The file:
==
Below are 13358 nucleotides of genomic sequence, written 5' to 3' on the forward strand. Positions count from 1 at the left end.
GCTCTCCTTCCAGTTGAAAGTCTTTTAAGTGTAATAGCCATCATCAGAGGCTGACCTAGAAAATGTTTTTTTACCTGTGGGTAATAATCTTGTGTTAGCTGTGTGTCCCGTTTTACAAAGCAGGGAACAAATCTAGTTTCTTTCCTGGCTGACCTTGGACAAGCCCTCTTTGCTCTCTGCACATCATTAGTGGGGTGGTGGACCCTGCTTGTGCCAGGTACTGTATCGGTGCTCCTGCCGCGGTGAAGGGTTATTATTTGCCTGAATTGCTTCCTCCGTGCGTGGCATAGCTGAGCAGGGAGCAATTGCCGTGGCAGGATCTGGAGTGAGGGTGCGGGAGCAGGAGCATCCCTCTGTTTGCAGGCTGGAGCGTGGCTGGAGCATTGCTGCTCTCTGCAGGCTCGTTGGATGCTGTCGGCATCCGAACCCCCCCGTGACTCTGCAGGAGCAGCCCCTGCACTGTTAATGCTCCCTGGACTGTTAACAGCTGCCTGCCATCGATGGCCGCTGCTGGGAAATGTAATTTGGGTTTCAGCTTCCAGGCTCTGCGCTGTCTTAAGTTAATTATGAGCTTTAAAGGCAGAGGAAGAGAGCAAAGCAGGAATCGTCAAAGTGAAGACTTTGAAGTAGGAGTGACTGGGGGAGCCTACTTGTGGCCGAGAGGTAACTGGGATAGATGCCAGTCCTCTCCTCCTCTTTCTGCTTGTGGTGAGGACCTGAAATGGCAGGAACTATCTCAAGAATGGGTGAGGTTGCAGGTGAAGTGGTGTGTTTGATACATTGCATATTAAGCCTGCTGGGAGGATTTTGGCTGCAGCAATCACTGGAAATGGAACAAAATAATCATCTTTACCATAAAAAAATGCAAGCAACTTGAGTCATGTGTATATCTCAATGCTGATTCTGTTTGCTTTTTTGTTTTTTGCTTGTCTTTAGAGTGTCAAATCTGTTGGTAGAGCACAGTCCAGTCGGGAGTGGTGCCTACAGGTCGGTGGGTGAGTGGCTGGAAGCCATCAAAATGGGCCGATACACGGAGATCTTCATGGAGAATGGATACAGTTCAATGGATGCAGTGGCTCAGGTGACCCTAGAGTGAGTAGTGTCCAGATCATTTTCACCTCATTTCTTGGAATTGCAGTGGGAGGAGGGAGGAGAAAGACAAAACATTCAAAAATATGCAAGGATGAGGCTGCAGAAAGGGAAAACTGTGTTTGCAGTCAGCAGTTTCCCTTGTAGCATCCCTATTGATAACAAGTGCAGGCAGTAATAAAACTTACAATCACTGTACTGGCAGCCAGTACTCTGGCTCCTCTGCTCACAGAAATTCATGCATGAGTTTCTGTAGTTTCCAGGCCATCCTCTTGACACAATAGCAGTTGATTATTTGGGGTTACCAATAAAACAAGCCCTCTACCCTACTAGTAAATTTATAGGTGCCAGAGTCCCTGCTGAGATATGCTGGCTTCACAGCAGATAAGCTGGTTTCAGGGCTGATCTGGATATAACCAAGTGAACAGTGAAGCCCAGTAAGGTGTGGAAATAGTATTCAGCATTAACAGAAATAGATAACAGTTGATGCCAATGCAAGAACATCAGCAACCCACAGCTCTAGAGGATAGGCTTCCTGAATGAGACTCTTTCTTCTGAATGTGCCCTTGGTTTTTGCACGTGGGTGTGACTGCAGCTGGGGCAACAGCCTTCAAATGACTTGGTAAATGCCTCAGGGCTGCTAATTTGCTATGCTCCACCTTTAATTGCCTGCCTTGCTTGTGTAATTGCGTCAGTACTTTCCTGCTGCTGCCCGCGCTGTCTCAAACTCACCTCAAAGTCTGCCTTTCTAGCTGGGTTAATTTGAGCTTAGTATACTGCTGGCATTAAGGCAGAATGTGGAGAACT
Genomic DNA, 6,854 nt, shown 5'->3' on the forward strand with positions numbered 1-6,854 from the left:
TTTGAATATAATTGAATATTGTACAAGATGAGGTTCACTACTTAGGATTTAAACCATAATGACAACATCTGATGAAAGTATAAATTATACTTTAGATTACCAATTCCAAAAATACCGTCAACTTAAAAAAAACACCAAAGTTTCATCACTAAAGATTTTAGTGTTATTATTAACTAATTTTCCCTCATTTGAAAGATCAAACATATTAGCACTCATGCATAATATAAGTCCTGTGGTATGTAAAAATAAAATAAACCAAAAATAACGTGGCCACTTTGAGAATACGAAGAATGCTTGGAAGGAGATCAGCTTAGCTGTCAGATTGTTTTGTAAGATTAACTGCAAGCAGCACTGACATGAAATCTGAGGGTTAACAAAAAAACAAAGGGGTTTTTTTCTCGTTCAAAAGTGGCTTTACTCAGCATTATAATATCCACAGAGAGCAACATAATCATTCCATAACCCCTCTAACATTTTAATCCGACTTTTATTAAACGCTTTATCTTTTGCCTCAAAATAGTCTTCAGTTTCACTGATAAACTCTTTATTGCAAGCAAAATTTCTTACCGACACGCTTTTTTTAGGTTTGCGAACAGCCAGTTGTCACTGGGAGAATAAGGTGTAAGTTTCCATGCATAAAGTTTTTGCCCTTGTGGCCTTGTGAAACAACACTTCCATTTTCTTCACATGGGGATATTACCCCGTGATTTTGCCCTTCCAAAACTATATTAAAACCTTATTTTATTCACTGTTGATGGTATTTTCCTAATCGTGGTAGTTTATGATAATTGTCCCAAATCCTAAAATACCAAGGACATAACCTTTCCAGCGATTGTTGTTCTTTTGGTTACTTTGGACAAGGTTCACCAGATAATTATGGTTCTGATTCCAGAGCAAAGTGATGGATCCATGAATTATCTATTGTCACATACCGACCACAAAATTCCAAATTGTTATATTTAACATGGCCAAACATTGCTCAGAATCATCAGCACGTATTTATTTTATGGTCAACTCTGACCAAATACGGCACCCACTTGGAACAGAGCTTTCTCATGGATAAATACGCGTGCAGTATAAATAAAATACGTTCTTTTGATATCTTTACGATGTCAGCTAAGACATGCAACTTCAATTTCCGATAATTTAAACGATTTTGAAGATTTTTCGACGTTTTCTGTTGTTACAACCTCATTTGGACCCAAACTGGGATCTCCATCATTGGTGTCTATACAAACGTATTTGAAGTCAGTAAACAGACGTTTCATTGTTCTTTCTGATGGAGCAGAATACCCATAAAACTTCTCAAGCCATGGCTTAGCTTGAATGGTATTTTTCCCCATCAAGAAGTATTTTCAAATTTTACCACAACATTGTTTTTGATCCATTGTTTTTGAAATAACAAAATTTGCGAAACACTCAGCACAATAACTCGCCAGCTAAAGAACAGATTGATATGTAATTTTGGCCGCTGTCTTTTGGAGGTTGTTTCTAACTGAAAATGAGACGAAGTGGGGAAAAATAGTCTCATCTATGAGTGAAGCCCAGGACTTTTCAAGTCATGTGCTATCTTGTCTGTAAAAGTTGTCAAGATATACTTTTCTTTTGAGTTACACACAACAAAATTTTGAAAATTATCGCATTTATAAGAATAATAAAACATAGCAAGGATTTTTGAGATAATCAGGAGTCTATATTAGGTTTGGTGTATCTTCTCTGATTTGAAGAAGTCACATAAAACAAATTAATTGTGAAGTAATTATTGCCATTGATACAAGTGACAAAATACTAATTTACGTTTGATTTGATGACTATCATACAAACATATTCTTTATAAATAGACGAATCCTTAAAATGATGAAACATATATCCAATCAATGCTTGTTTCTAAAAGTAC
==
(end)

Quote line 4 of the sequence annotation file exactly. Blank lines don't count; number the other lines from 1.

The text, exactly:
TTTGAATATAATTGAATATTGTACAAGATGAGGTTCACTACTTAGGATTTAAACCATAATGACAACATCTGATGAAAGTATAAATTATACTTTAGATTACCAATTCCAAAAATACCGTCAACTTAAAAAAAACACCAAAGTTTCATCACTAAAGATTTTAGTGTTATTATTAACTAATTTTCCCTCATTTGAAAGATCAAACATATTAGCACTCATGCATAATATAAGTCCTGTGGTATGTAAAAATAAAATAAACCAAAAATAACGTGGCCACTTTGAGAATACGAAGAATGCTTGGAAGGAGATCAGCTTAGCTGTCAGATTGTTTTGTAAGATTAACTGCAAGCAGCACTGACATGAAATCTGAGGGTTAACAAAAAAACAAAGGGGTTTTTTTCTCGTTCAAAAGTGGCTTTACTCAGCATTATAATATCCACAGAGAGCAACATAATCATTCCATAACCCCTCTAACATTTTAATCCGACTTTTATTAAACGCTTTATCTTTTGCCTCAAAATAGTCTTCAGTTTCACTGATAAACTCTTTATTGCAAGCAAAATTTCTTACCGACACGCTTTTTTTAGGTTTGCGAACAGCCAGTTGTCACTGGGAGAATAAGGTGTAAGTTTCCATGCATAAAGTTTTTGCCCTTGTGGCCTTGTGAAACAACACTTCCATTTTCTTCACATGGGGATATTACCCCGTGATTTTGCCCTTCCAAAACTATATTAAAACCTTATTTTATTCACTGTTGATGGTATTTTCCTAATCGTGGTAGTTTATGATAATTGTCCCAAATCCTAAAATACCAAGGACATAACCTTTCCAGCGATTGTTGTTCTTTTGGTTACTTTGGACAAGGTTCACCAGATAATTATGGTTCTGATTCCAGAGCAAAGTGATGGATCCATGAATTATCTATTGTCACATACCGACCACAAAATTCCAAATTGTTATATTTAACATGGCCAAACATTGCTCAGAATCATCAGCACGTATTTATTTTATGGTCAACTCTGACCAAATACGGCACCCACTTGGAACAGAGCTTTCTCATGGATAAATACGCGTGCAGTATAAATAAAATACGTTCTTTTGATATCTTTACGATGTCAGCTAAGACATGCAACTTCAATTTCCGATAATTTAAACGATTTTGAAGATTTTTCGACGTTTTCTGTTGTTACAACCTCATTTGGACCCAAACTGGGATCTCCATCATTGGTGTCTATACAAACGTATTTGAAGTCAGTAAACAGACGTTTCATTGTTCTTTCTGATGGAGCAGAATACCCATAAAACTTCTCAAGCCATGGCTTAGCTTGAATGGTATTTTTCCCCATCAAGAAGTATTTTCAAATTTTACCACAACATTGTTTTTGATCCATTGTTTTTGAAATAACAAAATTTGCGAAACACTCAGCACAATAACTCGCCAGCTAAAGAACAGATTGATATGTAATTTTGGCCGCTGTCTTTTGGAGGTTGTTTCTAACTGAAAATGAGACGAAGTGGGGAAAAATAGTCTCATCTATGAGTGAAGCCCAGGACTTTTCAAGTCATGTGCTATCTTGTCTGTAAAAGTTGTCAAGATATACTTTTCTTTTGAGTTACACACAACAAAATTTTGAAAATTATCGCATTTATAAGAATAATAAAACATAGCAAGGATTTTTGAGATAATCAGGAGTCTATATTAGGTTTGGTGTATCTTCTCTGATTTGAAGAAGTCACATAAAACAAATTAATTGTGAAGTAATTATTGCCATTGATACAAGTGACAAAATACTAATTTACGTTTGATTTGATGACTATCATACAAACATATTCTTTATAAATAGACGAATCCTTAAAATGATGAAACATATATCCAATCAATGCTTGTTTCTAAAAGTAC